How Things Shape the Mind

How Things Shape the Mind

A Theory of Material Engagement

By Lambros Malafouris

Foreword by Colin Renfrew

An account of the different ways in which things have become cognitive extensions of the human body, from prehistory to the present.





An account of the different ways in which things have become cognitive extensions of the human body, from prehistory to the present.

An increasingly influential school of thought in cognitive science views the mind as embodied, extended, and distributed rather than brain-bound or “all in the head.” This shift in perspective raises important questions about the relationship between cognition and material culture, posing major challenges for philosophy, cognitive science, archaeology, and anthropology. In How Things Shape the Mind, Lambros Malafouris proposes a cross-disciplinary analytical framework for investigating the ways in which things have become cognitive extensions of the human body. Using a variety of examples and case studies, he considers how those ways might have changed from earliest prehistory to the present. Malafouris's Material Engagement Theory definitively adds materiality—the world of things, artifacts, and material signs—into the cognitive equation. His account not only questions conventional intuitions about the boundaries and location of the human mind but also suggests that we rethink classical archaeological assumptions about human cognitive evolution.


Out of Print ISBN: 9780262019194 320 pp. | 6 in x 9 in 31 figures


$35.00 X ISBN: 9780262528924 320 pp. | 6 in x 9 in 31 figures


Colin Renfrew.


  • Is the mind imprisoned in the brain? In this mix of neuroscience and philosophy, Lambros Malafouris suggests that mind and materiality are allied in ways that defy reductive world views. Engrossing.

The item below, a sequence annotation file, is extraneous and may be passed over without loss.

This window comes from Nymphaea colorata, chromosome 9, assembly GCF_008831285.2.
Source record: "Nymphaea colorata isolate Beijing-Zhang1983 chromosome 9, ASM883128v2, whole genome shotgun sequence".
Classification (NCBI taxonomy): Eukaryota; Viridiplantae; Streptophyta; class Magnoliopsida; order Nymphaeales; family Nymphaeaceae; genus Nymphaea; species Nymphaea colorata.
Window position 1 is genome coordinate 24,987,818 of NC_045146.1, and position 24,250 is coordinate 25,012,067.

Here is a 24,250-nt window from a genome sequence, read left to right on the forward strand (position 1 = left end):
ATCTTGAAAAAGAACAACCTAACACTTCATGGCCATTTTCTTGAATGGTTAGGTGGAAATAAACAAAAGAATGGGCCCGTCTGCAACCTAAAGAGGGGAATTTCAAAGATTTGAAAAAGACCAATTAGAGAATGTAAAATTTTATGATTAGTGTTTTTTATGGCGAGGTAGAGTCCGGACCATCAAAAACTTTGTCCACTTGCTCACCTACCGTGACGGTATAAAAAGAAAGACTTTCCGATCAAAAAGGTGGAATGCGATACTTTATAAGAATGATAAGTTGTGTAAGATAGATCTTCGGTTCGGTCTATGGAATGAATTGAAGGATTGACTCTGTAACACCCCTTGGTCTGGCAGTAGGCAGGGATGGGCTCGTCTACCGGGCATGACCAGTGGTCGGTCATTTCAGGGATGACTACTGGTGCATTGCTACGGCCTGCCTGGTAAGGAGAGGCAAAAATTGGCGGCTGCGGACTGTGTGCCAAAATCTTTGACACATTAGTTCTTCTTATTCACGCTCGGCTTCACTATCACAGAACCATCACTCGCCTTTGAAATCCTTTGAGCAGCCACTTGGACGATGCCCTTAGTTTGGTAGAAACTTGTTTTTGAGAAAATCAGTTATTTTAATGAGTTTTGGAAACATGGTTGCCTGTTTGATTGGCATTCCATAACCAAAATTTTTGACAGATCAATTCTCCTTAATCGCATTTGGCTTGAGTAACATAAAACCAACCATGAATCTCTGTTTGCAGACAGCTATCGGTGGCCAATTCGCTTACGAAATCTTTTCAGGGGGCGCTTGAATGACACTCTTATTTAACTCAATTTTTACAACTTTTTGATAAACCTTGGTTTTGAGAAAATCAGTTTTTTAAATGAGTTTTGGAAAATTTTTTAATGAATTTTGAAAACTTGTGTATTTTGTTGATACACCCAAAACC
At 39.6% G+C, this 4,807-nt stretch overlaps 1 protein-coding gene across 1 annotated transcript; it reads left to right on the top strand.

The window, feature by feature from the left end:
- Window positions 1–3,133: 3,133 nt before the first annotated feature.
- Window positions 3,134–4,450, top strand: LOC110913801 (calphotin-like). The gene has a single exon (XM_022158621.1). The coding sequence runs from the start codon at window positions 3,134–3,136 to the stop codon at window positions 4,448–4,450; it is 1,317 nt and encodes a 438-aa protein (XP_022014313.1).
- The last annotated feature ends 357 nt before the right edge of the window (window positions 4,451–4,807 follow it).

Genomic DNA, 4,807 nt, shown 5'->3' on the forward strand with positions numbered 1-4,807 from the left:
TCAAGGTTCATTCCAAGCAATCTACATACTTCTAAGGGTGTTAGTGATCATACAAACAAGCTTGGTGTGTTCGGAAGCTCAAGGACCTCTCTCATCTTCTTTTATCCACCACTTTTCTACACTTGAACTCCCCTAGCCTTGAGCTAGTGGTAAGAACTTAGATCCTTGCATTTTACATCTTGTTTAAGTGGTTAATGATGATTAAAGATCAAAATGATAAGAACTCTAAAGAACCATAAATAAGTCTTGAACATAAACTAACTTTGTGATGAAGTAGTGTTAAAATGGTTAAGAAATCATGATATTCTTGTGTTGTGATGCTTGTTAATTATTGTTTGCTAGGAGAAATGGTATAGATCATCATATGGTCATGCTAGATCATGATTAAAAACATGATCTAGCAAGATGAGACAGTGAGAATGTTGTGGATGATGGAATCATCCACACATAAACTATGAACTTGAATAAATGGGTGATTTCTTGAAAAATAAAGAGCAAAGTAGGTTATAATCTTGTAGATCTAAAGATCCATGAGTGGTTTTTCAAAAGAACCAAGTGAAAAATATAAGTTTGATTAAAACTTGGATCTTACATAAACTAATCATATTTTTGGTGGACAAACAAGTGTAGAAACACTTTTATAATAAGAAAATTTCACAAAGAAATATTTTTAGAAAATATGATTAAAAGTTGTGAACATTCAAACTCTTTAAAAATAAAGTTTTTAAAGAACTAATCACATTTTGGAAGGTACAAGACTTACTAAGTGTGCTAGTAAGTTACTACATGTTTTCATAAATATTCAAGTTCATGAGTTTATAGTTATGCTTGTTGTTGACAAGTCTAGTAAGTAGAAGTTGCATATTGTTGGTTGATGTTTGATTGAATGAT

• How Things Shape the Mind: A Theory of Material Engagement is a lucid and well presented account of the state-of-the-art in connecting an archaeology of mind with the study of material culture to develop a deeper understanding of relational ontology and the importance of mediation for human thinking and cognition more generally…a compelling ally to further challenge the orthodox models of representation as already developed in the philosophies of among other Bergson or Whitehead and further on by Deleuze and Guattari…

    Martha Blassnigg

    Leonardo Reviews

  • This is a noble, if possibly premature, attempt to apply the theoretical underpinnings of philosophical and cognitive science to the gut understanding of craftsmen that their craft involves an active interrelationship between their brains, their bodies, and their materials...this book is strongly recommended to cognitive scientists, philosophers, and cognitive anthropologists/archaeologists.


  • How Things Shape the Mind is an important book. Not since Human Evolution, Language, and Mind: A Psychological and Archaeological Inquiry (Noble and Davidson 1996) has an authored book taken a significant critical view of the epistemology grounding cognitive archaeology. Its challenge will not be easy to meet—our Cartesian view of mind is just so very comfortable—but it may well provide a means for making true progress in the archaeology of mind.